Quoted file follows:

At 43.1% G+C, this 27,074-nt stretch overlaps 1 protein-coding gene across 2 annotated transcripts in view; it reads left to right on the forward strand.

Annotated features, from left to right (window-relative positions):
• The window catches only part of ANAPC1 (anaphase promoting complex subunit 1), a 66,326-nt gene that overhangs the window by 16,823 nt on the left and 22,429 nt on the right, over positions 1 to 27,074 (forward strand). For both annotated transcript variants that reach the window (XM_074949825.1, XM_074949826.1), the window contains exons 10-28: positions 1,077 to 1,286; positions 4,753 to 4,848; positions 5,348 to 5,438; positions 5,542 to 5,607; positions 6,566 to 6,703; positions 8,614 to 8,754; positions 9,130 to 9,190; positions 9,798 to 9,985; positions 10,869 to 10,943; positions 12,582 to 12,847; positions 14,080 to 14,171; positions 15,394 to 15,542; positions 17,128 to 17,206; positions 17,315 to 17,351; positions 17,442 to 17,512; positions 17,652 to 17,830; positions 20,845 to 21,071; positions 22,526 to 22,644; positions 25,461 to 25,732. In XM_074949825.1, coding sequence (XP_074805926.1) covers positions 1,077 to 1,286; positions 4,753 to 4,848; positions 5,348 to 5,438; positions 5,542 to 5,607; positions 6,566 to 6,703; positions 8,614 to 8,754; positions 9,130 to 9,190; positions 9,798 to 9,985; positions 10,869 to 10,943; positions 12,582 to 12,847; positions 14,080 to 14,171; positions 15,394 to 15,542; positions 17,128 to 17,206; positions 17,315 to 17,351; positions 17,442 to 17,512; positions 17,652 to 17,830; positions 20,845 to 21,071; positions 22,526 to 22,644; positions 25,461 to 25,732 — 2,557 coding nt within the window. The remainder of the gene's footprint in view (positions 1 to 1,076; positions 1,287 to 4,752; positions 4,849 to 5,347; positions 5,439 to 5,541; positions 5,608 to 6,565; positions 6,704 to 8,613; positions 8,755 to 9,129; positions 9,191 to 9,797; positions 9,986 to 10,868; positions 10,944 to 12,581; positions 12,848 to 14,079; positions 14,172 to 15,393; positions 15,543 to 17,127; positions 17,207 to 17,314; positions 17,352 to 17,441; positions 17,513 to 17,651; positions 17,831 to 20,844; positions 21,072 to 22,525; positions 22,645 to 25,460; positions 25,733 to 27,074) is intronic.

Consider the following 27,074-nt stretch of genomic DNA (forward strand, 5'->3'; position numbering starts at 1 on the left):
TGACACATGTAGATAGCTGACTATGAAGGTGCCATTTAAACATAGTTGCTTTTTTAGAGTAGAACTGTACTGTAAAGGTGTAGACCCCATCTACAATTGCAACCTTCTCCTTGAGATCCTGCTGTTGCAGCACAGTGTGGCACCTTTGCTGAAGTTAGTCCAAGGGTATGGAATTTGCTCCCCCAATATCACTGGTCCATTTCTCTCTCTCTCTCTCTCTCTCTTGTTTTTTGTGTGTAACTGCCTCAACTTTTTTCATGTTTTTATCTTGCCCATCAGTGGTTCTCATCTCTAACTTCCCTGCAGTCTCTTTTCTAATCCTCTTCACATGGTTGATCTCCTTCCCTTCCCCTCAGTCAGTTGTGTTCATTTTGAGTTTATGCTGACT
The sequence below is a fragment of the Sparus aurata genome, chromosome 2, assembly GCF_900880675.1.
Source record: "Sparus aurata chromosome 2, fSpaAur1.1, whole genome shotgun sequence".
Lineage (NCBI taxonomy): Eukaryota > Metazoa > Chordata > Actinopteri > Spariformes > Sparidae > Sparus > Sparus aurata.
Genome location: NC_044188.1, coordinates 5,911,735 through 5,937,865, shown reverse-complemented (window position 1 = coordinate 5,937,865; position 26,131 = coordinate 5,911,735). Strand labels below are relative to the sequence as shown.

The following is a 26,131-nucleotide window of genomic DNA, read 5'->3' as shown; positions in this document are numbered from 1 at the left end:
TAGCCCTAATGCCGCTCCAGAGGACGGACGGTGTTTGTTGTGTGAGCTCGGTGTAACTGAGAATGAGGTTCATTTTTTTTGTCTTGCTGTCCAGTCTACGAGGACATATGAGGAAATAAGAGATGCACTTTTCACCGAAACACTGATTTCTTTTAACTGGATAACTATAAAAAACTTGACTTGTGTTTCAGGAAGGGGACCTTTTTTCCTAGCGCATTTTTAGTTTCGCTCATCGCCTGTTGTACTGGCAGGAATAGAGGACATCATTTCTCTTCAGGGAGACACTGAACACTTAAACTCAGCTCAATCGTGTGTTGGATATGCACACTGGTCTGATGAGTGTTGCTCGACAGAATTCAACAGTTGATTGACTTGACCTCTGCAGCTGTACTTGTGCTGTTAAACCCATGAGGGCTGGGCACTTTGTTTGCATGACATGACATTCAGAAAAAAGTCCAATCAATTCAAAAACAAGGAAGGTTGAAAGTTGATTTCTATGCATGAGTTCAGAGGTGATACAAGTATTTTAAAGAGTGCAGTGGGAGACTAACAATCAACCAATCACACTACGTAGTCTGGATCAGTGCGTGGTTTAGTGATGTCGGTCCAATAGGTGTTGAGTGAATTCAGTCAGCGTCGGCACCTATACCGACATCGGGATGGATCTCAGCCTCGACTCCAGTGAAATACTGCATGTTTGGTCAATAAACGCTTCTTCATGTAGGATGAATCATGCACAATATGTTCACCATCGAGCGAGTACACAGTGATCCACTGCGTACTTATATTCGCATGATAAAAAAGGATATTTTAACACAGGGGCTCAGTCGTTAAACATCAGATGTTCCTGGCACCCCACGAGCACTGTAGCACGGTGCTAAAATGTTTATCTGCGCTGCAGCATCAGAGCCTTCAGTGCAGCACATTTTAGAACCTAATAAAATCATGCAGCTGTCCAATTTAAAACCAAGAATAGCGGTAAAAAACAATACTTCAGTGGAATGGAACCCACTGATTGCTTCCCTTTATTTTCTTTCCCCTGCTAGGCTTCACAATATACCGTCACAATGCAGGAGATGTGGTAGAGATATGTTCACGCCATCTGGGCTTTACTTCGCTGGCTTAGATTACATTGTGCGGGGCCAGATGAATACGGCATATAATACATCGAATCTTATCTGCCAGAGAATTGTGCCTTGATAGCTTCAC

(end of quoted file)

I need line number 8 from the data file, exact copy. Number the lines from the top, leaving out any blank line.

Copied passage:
Lineage (NCBI taxonomy): Eukaryota > Metazoa > Chordata > Actinopteri > Spariformes > Sparidae > Sparus > Sparus aurata.